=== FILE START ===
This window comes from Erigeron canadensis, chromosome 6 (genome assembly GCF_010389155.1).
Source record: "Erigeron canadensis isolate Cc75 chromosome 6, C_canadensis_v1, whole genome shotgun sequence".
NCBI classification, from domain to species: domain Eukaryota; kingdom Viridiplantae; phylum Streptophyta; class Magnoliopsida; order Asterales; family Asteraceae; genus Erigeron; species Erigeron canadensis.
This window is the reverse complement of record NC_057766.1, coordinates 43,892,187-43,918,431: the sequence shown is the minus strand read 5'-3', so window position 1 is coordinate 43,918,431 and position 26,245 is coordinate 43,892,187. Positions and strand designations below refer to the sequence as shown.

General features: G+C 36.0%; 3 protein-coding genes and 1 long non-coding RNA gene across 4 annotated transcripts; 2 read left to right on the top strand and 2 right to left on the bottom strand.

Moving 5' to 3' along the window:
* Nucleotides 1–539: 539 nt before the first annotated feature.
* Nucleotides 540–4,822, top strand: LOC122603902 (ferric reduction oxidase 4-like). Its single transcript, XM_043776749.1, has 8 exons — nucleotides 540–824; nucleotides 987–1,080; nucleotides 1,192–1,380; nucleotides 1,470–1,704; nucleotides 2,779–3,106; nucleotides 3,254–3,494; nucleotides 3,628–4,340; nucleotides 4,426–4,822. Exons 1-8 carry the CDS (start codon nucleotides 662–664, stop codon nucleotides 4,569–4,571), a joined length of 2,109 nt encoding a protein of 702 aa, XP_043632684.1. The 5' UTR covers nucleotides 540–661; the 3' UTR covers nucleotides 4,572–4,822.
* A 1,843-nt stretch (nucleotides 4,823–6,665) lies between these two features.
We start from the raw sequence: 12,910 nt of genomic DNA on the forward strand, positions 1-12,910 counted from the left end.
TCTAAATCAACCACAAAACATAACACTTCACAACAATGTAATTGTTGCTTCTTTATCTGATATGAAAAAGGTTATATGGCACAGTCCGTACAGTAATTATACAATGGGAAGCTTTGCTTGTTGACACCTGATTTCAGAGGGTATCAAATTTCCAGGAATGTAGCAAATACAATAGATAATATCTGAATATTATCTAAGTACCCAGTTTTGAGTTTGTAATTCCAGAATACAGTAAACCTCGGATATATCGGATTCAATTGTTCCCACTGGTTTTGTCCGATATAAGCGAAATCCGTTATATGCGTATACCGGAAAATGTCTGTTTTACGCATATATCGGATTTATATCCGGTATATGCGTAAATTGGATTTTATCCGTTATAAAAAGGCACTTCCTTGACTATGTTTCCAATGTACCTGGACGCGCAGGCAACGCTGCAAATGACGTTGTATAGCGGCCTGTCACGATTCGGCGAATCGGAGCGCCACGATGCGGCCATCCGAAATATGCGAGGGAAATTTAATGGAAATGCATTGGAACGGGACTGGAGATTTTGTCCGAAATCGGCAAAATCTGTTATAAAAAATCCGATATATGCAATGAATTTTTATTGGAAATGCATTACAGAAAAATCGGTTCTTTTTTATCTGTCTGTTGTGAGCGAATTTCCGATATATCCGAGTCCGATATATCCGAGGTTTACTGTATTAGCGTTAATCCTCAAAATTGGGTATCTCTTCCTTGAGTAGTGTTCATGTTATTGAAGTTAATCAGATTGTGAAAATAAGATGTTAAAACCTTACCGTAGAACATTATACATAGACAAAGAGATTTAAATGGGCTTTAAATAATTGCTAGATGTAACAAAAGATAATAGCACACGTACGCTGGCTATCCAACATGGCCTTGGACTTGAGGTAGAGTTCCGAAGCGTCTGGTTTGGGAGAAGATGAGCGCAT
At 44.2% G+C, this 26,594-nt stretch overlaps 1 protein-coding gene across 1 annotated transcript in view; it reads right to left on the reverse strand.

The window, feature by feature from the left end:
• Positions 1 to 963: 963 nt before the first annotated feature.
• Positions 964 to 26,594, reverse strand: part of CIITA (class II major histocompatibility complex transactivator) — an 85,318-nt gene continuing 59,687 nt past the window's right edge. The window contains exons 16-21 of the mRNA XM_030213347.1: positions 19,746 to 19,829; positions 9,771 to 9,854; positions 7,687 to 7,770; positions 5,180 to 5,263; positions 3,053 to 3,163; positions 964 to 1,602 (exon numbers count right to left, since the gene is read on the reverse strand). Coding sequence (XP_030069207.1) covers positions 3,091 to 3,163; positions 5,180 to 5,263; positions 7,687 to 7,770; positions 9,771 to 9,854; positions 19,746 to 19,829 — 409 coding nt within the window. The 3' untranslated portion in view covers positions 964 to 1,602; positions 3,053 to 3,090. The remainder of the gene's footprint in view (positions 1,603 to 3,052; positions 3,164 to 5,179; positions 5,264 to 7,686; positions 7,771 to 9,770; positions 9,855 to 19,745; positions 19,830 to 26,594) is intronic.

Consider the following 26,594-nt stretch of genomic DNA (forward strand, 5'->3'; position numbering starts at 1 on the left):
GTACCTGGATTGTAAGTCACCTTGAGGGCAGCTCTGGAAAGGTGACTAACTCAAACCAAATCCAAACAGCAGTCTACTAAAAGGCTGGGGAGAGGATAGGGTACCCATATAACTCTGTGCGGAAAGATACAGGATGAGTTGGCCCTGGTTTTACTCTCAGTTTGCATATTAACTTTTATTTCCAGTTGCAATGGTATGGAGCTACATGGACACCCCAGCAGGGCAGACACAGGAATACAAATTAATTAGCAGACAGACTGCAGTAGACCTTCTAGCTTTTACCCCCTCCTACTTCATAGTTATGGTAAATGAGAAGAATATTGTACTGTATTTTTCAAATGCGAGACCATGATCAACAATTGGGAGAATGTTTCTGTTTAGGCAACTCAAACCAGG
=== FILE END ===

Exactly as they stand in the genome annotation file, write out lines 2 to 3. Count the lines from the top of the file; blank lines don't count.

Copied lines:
Source record: "Erigeron canadensis isolate Cc75 chromosome 6, C_canadensis_v1, whole genome shotgun sequence".
NCBI classification, from domain to species: domain Eukaryota; kingdom Viridiplantae; phylum Streptophyta; class Magnoliopsida; order Asterales; family Asteraceae; genus Erigeron; species Erigeron canadensis.